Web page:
Tensile strengths measured at high strain rates can be considerably higher than those measured quasi-statically (Rinehart, Proc 7th Sym on Rock Mech, 1, 205-208 (1965). This result can be modelled in terms of fracture mechanics theory (Grady et al, "Dynamic Rock Fragmentation, in Fracture Mechanics of Rock, Atkinson, Ed, Academic Press, London (1987)). During quasi-static tests, assuming sufficient pre-existing microcracks that all orientations are represented, sample failure occurs when the stress σ is increased to the point that the largest crack can extend, at which point the crack stress intensity factor K equals the fracture toughness Kc of the material. For a circular crack,
where a is the crack half-length. Under dynamic loading, the criterion for crack propagation (K=Kc) remains the same, but for a suddenly applied load for early time t<a/cs, K increases with t as,
K≅2σ(cs t/π)1/2 (3)
where cs is the shear-wave velocity (the effective crack length cs t increases with time). Thus a suddenly applied load can exceed the static strength of the material for cs t<a without producing failure. The greater the suddenly applied stress, the sooner σ(cs t)1/2 =Kc, and the sooner fracture will initiate.
If the stresses in the dynamic tests are greater than the static strength of the material, so that cs t<a, for a equal to the largest inherent flaw size, Eq (3) can be used to compute the fracture toughness from the test data. In these short duration tests, failure will occur at stresses for which K in Eq (3) exceeds Kc, where t is the duration of the tensile stress pulse. The shear wave velocity of intact Bedford limestone was determined to be 2.8 km/s. Assuming that onset of crack extension produces a measurable reduction in sample sound velocity, then crack extension first occurs at a stress of approximately 90 MPa for the 0.5 μs pulse and 50 MPa for the 1.2 μs pulse. Eq (3) then yields:
Kc (1.2 μs)=3.3 MPam1/2 (PMMA plate material)
Kc (0.5 μs)=3.8 MPam1/2 (aluminum plate material)
Thus the demonstration tests provided a consistent value of 3.6±0.3 MPam1/2 for fracture toughness, which results are somewhat higher than that previously reported (see e.g., Atkinson et al, "Experimental Fracture Mechanics Data for Rocks and Minerals", in Fracture Mechanics of Rocks, Atkinson, Ed, Academic Press, London (1987)).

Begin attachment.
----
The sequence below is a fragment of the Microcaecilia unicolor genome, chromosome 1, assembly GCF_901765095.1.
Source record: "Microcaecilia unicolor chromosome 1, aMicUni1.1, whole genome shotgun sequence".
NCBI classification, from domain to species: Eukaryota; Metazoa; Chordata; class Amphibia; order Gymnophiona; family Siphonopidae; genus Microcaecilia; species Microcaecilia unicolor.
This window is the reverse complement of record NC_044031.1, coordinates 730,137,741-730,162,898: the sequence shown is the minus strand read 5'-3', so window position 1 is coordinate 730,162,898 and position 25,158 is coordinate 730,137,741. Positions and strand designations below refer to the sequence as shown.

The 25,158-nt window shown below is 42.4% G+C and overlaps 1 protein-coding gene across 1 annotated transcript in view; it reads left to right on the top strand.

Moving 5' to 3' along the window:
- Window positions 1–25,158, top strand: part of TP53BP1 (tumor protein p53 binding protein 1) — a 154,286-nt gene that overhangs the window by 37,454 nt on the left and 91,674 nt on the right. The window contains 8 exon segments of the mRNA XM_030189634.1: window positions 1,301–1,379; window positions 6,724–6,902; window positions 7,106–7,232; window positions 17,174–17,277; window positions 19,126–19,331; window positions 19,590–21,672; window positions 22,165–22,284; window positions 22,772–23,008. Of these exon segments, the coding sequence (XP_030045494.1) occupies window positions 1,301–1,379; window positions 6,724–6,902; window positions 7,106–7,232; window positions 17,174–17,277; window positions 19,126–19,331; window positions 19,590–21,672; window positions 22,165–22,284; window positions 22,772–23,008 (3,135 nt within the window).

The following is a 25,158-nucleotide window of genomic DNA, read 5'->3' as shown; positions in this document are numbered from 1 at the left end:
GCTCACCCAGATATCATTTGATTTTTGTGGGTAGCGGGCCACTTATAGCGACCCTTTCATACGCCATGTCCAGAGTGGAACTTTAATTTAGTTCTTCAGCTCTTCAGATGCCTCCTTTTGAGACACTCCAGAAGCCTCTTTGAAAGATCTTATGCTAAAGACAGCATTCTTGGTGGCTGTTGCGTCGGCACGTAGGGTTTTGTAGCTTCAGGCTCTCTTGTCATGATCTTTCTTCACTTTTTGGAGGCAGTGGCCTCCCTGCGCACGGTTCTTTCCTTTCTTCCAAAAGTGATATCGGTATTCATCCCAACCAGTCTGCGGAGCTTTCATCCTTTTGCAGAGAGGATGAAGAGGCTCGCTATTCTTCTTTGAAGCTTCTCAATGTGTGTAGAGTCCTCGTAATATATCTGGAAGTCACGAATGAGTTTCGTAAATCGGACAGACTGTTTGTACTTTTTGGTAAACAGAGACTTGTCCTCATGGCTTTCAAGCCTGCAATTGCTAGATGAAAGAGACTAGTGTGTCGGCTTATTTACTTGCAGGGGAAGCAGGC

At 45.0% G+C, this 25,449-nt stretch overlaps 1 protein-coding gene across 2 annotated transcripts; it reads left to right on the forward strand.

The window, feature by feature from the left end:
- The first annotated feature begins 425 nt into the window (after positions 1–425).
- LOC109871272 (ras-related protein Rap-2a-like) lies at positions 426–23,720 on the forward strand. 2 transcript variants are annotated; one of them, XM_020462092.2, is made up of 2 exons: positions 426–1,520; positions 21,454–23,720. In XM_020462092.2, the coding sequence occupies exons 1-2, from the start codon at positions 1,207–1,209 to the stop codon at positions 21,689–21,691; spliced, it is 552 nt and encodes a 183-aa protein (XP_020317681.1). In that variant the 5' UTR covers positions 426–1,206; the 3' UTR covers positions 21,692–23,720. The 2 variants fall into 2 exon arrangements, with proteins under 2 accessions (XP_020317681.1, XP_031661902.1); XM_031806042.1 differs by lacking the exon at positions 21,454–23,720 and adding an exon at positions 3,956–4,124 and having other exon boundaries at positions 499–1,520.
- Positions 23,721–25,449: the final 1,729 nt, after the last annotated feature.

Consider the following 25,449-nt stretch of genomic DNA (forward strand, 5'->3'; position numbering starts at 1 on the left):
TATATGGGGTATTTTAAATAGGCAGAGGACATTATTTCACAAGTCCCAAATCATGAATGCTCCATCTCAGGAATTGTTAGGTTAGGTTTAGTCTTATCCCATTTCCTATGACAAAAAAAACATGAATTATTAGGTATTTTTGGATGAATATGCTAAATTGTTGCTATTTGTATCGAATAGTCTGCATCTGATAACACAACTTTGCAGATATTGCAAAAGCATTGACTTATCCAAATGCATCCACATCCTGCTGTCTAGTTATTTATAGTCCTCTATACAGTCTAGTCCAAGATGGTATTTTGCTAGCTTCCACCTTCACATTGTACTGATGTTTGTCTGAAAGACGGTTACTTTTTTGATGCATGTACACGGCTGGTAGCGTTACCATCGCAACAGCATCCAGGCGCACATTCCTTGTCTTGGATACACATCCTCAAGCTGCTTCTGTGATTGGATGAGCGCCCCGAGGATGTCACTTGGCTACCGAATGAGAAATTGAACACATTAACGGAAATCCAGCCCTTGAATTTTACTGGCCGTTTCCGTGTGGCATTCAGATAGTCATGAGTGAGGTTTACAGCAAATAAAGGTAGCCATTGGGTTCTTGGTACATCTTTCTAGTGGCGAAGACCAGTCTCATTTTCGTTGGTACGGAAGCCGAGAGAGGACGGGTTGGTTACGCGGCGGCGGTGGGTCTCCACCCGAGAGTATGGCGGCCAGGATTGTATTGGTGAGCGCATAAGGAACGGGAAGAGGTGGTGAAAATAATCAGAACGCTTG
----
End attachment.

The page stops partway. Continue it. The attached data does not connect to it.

At stresses higher than those producing the first cracking, cracking is initiated sooner (σ is larger so t is smaller in Eq (3)), so cracks have more time to grow, and smaller cracks are activated, so presumably the activated flaws are closely spaced. Complete tensile failure occurs at an applied stress sufficiently high that the density of activated cracks is sufficient for them to coalesce in the short duration of stress application. Tensile strengths were about 70 MPa for the 1.2 μs tests and 180 MPa for the 0.5 μs tests. Using fracture toughness values of 3.3 and 3.8 MPam1/2, this implies that cracks with half-lengths greater than 1.7 mm were activated after 0.62 μs in the 1.2 μs tests, and that cracks with half-lengths greater than 0.35 mm were activated after 0.12 μs in the 0.5 μs tests. Once crack growth is initiated, propagation velocities are about one-third the longitudinal sound velocity in the solid, determined to be 4.8 km/s for Bedford limestone. Thus cracks may extend by about 1.0 mm in each direction from the 3.4 mm starter cracks in the remaining 0.6 μs of the 1.2 μs tests, and 0.6 mm from the 0.7 mm starter cracks in the remaining 0.38 μs of the 0.5 μs tests.
The invention therefore provides a method for measuring fracture toughness of brittle media. It is understood that modifications to the invention may be made as might occur to one skilled in the field of the invention within the scope of the appended claims. All embodiments contemplated hereunder which achieve the objects of the invention have therefore not been shown in complete detail. Other embodiments may be developed without departing from the spirit of the invention or from the scope of the appended claims.
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|U.S. Classification||73/12.11, 73/799|
|International Classification||G01N3/00, G01N3/30, G01N29/04|
|Cooperative Classification||G01N2203/0055, G01N3/307, G01N2203/001, G01N29/045|
|European Classification||G01N3/307, G01N29/04H|
|Mar 13, 1991||AS||Assignment|
Owner name: UNITED STATES OF AMERICA, THE, AS REPRESENTED BY T
Free format text: ASSIGNMENT OF ASSIGNORS INTEREST.;ASSIGNORS:CALIFORNIA INSTITUTE OF TECHNOLOGY;AHRENS, THOMAS J.;RUBIN, ALLAN M.;REEL/FRAME:005634/0814;SIGNING DATES FROM 19900709 TO 19910212
|Mar 2, 1993||CC||Certificate of correction|
|Mar 14, 1995||REMI||Maintenance fee reminder mailed|
|Aug 6, 1995||LAPS||Lapse for failure to pay maintenance fees|
|Oct 17, 1995||FP||Expired due to failure to pay maintenance fee|
Effective date: 19950809